The feast (Symposium) was a special event that was never ending in the homes of the wealthy elite. Bread was not popular at this occasions and it was served sometimes as a cake or dessert. Bread would only take the space of the good stuff. Basically, they wanted to eat more meat, fish and cheese. Bred, in fact, was considered as a food of the poor and slaves. Interestingly, the food causing bloating, such as lentils, beans, barley, cabbage or collard greens was never served at the Symposium.

Meat, poultry and fish

The beef was not very popular in the southern parts, such as Athens. But, there are records of famous dishes prepared with beef liver. On the other side, pork, fish, seafood, snails and especially lamb prepared with herbs and honey were highly appreciated. The first part of the feast was over when food was no longer consumed and when it came to drinking, talking, singing… Flute masters were highly appreciated and they often entertained the guests. As soon as the second part of the feast started, the wine was no longer drank clean, but mixed with water. It was considered barbaric to drink wine without water.

The peak of refined culinary art in ancient Greece

I could say that this happened during the Pericles and Alcibiades from 449 to 429 BC. when Pericles sovereignly ruled Athens. Historians say that at that time Athenians even had special training for cooks and food experts. Everything had to be mastered, even the preparation of soft eggs. The proofs of that are the archaeological artefacts showing numerous different shapes of spoons, dishes and plates.

Ancient Greek dessert

First of all, I would like to point out that the eggs were extremely appreciated in Ancient Greece. In particular, quail eggs were considered as a delicacy and medicine. A good cook would just beat fresh eggs energetically with herbs, spices and some honey and this would be an ultimate dessert or even a recovery treat for the ill or injured. The cakes made by the ancient Greeks also influenced the kitchen of the Roman Empire.

Ancient Greek tradition laid the foundation for Byzantine delicacies, and after the Turkish conquest of Byzantium, it also affected the Turkish heritage. Naturally, they brought it to Western Europe in their conquest hike. The most striking example of the ancient Greek cooking influence is a very popular cake which the ancients called Gastrin, in Byzantium it was renamed Kopti, and the Turks called it Baklava. The recipe has survived to this day, unchanged in its simplicity. A fascinating fact about Baklava says that even after 3000 years, they still make this world-famous delicacy the same way! I will be working on the Keto version very soon! Extremely low in carbs!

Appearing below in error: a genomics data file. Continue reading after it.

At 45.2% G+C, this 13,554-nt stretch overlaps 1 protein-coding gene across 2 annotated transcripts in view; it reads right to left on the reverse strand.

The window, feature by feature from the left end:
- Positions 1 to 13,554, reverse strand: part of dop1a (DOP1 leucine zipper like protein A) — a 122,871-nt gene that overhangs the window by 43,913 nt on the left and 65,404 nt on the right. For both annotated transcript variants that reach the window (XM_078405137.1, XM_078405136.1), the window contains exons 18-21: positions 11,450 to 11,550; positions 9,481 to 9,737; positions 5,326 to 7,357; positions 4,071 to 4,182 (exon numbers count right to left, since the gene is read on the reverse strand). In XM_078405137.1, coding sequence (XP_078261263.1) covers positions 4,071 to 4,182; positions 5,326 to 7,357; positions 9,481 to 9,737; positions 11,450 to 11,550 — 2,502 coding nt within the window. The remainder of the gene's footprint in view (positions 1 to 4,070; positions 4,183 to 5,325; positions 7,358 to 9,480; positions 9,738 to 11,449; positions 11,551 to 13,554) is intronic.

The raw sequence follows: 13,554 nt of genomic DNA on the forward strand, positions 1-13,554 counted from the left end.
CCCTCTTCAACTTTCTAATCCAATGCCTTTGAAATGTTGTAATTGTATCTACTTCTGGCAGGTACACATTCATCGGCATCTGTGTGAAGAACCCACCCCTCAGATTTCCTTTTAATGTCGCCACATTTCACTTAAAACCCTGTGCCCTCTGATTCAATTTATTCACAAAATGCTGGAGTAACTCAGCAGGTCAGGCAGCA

Spartan world – another planet

Opposite to Athens, Sparta did not have any great feasts, nor luxuries in menus. The Spartan warriors ate predominantly meat and dairy! There was only one dish that was favoured – a black soup (μέλας ζωμός mélās zōmós). It was made with pork (sometimes wild boar) with lots of onion, blood and vinegar. The recipe for this soup has been preserved to this day and has numerous variations in the region of Sparta known as Laconia.

‘Upon tasting it, one ancient food critic shouted: Now I understand why the Spartans do not fear death.”

Although it’s confronted with powerful competition, new products and cutting-edge technology, ancient Greek cuisine is still an inspiration to many people! It finds its high position among gastronomical experts, as it prefers simplicity and taste. Ultimately, it gives a sense of freshness and vitality.

Spartan black (blood) soup

For the very brave among you, I am bringing the ancient Spartan black (blood) soup recipe to the modern Keto and Carnivore world. Now, I know it sounds brutal, but if you are ready to take the challenge, you might discover that this soup is extremely empowering! I believe that contemporary mythology of Star Trek took Spartans as the inspiration for the brave alien race Klingons. In fact, Klingon Blood pie could be something that Spartans would eat!

Ancient Spartan Black (blood) Soup

Prep Time45 mins
Cook Time45 mins
Total Time1 hr 30 mins
Course: Main Course
Cuisine: Spartan
Keyword: Blood soup, Spartan Black soup
Servings: 6

Ingredients

  • 1 tsp lard
  • 1 medium onion chopped
  • 500 g (2 cups) chopped (liver, lungs, kidneys, intestines, heart) You can use a mix or just liver
  • 200 g (1 cup) chopped pork
  • 2 tsp sea salt
  • 300 ml (1,5 cup) pork blood (or chopped black pudding*) optional if you are not a true Spartan
  • 500 ml (1 cup) water
  • 200 ml (1 cup) vinegar

Non-Spartan spices for easier digestion

  • 4 cloves garlic
  • 1 tbsp dry oregano
  • 1 tbsp dry spearmint
  • 1 tbsp cinnamon
  • 1 tbsp red paprika powder
  • 1 tbsp dried dill

Instructions

  • Chop the onion and saute over medium temperature in lard. Add the chopped meat and let it brown. Add salt, vinegar and pork blood (or chopped black pudding) Stir well!
  • Pour in the water and cover the pot. Let it cook for 40 minutes. 
  • At this point, if you are not a true Spartan, you will add the spices and let it cook for another 10 minutes. 
  • Serve hot while watching 300 Movie or maybe a Klingon episode of Star Trek.
Ancient Greek
As you can see, this dish is not 100% within Keto macros due to high protein content! However, it will not jeopardise your Ketosis and if you are a true Spartan, you will most certainly enjoy it! I would call it a perfect dish for the Carnivore tribe!